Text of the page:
It sounds at first like there was a bit of a rush to judgement on this: the shooting took place Thursday morning, and Suhr was canned Thursday afternoon. But as the linked SFGate article notes, this wasn’t the first problem under Suhr’s administration: there had been two previous controversial shootings, plus a scandal over “racist and homophobic text messages”.
Great and good friend of the blog and occasional guest poster RoadRich sent a series of thoughtful comments yesterday on the Suhr firing: I’m hoping he’ll let me post those as a guest post, but I didn’t get a chance to ask him yesterday because of [redacted] and he’s busy today.
But that didn’t stop municipal leaders from granting themselves, the city treasurer and the city clerk $250 monthly mileage stipends.
If Maywood used the Internal Revenue Service’s suggested reimbursement rate for business travel of 54 cents a mile, city officials would need to drive 463 miles a month to reach the $250 mark.
Councilman Ricardo Villarreal said he didn’t think twice about voting in favor of the monthly stipends because he thought the roughly $550 a month they get for serving as council members didn’t cover other costs like meals with other officials and mileage.
I wonder if the councilman and other officials are eating at Tacos Los Desvelados.
Turning our attention to Austin:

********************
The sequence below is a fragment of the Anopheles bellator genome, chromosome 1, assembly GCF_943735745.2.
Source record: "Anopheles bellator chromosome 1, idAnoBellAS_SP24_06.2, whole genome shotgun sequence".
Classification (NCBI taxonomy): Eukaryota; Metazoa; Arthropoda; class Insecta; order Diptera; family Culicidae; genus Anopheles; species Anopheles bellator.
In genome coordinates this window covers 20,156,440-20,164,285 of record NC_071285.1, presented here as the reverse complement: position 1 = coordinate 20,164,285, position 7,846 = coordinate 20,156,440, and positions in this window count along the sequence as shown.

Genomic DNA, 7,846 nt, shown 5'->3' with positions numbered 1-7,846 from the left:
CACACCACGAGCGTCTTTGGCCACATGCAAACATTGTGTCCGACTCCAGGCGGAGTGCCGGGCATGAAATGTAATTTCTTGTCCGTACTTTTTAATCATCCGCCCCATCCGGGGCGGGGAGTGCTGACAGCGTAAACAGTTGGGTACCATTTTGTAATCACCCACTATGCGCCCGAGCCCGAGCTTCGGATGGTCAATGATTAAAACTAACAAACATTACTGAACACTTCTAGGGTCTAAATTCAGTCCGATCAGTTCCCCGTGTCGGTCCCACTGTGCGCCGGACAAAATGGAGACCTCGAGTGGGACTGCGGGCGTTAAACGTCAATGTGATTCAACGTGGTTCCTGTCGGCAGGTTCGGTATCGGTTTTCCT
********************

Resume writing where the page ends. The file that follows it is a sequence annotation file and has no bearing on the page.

Albert “Matt” Arevalo was fired in September after being charged with DWI last May. Arevalo was stopped after driving 91 mph in a 55 mph zone, and his blood alcohol content was more than twice the legal limit, police said.
Mr. Arevalo was an officer with the Austin Police Department. Given that knowledge, would you care to guess what happened next? Yes: he got his job back!
Me and my people:
— Mike Canales (@N7sotvomike) May 19, 2016
Somewhat related: APD homicide detective Kerry Scanlon is retiring today.
I think this is a pretty good story (and I’m not just saying that because Nadia Galindo was one of our CPA classmates).
Detective Scanlon came down and spoke to our CPA class. He came across to me as a pretty good guy. (I’m a little biased: he gave me a spiffy APD Homicide coffee mug because I was able to articulate the difference between homicide and murder.) I hope he enjoys a long and happy retirement.
Well, baseball season’s finally gotten underway with the ceremonial throwing out of the first manager.
Fredi Gonzalez out as manager of the Braves. The team was 9-28 so far this year; he was 434-413 overall while with the Braves.
Obit watch: Guy Clark, noted Texas musician.